Two Karnataka girls who challenged hijab ban return without taking exam | Bengaluru - Hindustan Times
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Two Karnataka girls who challenged hijab ban return without taking exam

BySharan Poovanna, Bengaluru
Apr 23, 2022 05:32 AM IST

Second-year PUC exams started on Friday for the commerce stream. Some students who were part of the agitation are from the science stream and their first exam will be held on Saturday, Rudre Gowda principal of the Udupi government girls’ PU college told HT.

At least two of eight Muslim students who led the resistance against the hijab ban in Karnataka’s colleges decided on Friday not to take their second-year pre-university college (PUC) exams after they were denied entry into classrooms while wearing religious headscarves.

Aaliya Assadi and Resham, the students, were seen leaving an examination centre in Udupi district after being denied entry over their attire.
Aaliya Assadi and Resham, the students, were seen leaving an examination centre in Udupi district after being denied entry over their attire.

Aaliya Assadi and Resham, the students, were seen leaving an examination centre in Udupi district after being denied entry over their attire.

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“Aaliya and Resham collected their hall tickets this morning,” Rudre Gowda, principal of the Udupi government girls’ PU college told HT, adding that he did not know if these students appeared for the examination or not.

The two students could not be reached for comments.

Second-year PUC exams started on Friday for the commerce stream. Some students who were part of the agitation are from the science stream and their first exam will be held on Saturday, Gowda said.

Assadi and Resham, both below 18 years of age, stuck to their stand of not agreeing to be forced to choose between faith and education, an issue that has sparked demonstrations for and against the hijab across the country.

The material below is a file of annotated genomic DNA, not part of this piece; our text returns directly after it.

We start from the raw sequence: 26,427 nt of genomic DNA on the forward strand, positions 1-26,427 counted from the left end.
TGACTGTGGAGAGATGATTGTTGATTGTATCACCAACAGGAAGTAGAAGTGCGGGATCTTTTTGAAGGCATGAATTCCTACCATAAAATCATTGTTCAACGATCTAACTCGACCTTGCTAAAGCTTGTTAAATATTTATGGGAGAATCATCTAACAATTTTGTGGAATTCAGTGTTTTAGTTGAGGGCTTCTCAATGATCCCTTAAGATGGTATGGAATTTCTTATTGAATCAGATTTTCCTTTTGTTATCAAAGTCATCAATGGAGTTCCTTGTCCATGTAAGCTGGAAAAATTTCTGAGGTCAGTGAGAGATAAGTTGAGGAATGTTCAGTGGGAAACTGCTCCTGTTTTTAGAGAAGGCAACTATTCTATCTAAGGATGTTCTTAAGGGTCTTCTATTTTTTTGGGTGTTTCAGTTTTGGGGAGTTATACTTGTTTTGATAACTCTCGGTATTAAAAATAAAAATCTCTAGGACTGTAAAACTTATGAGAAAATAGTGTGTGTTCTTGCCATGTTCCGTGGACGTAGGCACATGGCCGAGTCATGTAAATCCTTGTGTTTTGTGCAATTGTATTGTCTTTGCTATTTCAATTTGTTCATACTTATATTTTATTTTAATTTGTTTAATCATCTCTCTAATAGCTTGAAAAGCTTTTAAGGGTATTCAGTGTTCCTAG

Also Read | Karnataka hijab row: The controversy explained

In December last year, at least eight Muslim students were stopped from entering class wearing the hijab. On January 1, the college development council (CDC) passed an order banning the hijab inside campuses, leading to students sitting outside the college building, but within the campus, in protest.

College authorities maintained that the hijab was never allowed inside classrooms. By February, as the controversy spread across the state, there were counter-protests with some students wearing saffron shawls. On February 3, a video of the government PU college principal shutting the gates on at least 25 hijab-wearing students in Udupi’s Kundapura turned the issue into a wider movement.

The controversy has since manifested itself in ugly ways in Karnataka where right-wing groups have extended demands to ban halal meat, azaan prayers on loudspeakers, restricting Muslims from taking part in temple fairs, and getting the Hindu community to stop doing business with Muslims.

“In the coming days, there is a possibility that the hijab will not just be banned in colleges but also in all public spaces,” Yashpal Suvarna, national treasurer of the OBC (other backward classes) cell of the BJP, said.

Suvarna is also vice-chairman of the college development committee (CDC) of the Udupi government girls’ PU college and was instrumental in effecting the ban in the college much before the high court pronounced its verdict on the matter.

On March 15, a three-judge bench comprising chief justice Ritu Raj Awasthi, justice Krishna S Dixit and justice JM Khazi delivered a 129-page verdict, in which they ruled that the hijab was not an “essential religious practice”.

“It can hardly be argued that hijab being a matter of attire, can be justifiably treated as fundamental to Islamic faith. It is not that if the alleged practice of wearing hijab is not adhered to, those not wearing hijab become the sinners, Islam loses its glory and it ceases to be a religion,” said the bench, dismissing a bunch of petitions that have been filed in the case by students, the state government and several other stakeholders.

Suvarna has been accused of mobilising Hindu students to wear saffron shawls and turbans to counter the hijab, leading to an ugly confrontation between students in front of the Mahatma Gandhi Memorial (MGM) college in Udupi on February 8.

Both right-wing groups as well as the Campus Front of India (CFI), the student wing of the Popular Front of India (PFI), have accused each other of using students to further their own agendas.

The Karnataka chief minister Basavaraj Bommai-led BJP government had issued an order on February 5 that a pre-agreed uniform code at the beginning of the academic year will remain in effect until the high court delivered its verdict.

“There have been enough efforts to convince these people since January but they are in no mood to be convinced. It seems like other organisations are convincing them more than us. We are not looking at just those six girls but over 1 lakh students who belong to this [Muslim] community and are taking the exams. Of this, there are around 82,000 girls. We are not looking at the six who are not taking the exam but instead at the 81,900-odd who are,” BC Nagesh, primary and secondary education minister of Karnataka, told Public TV.

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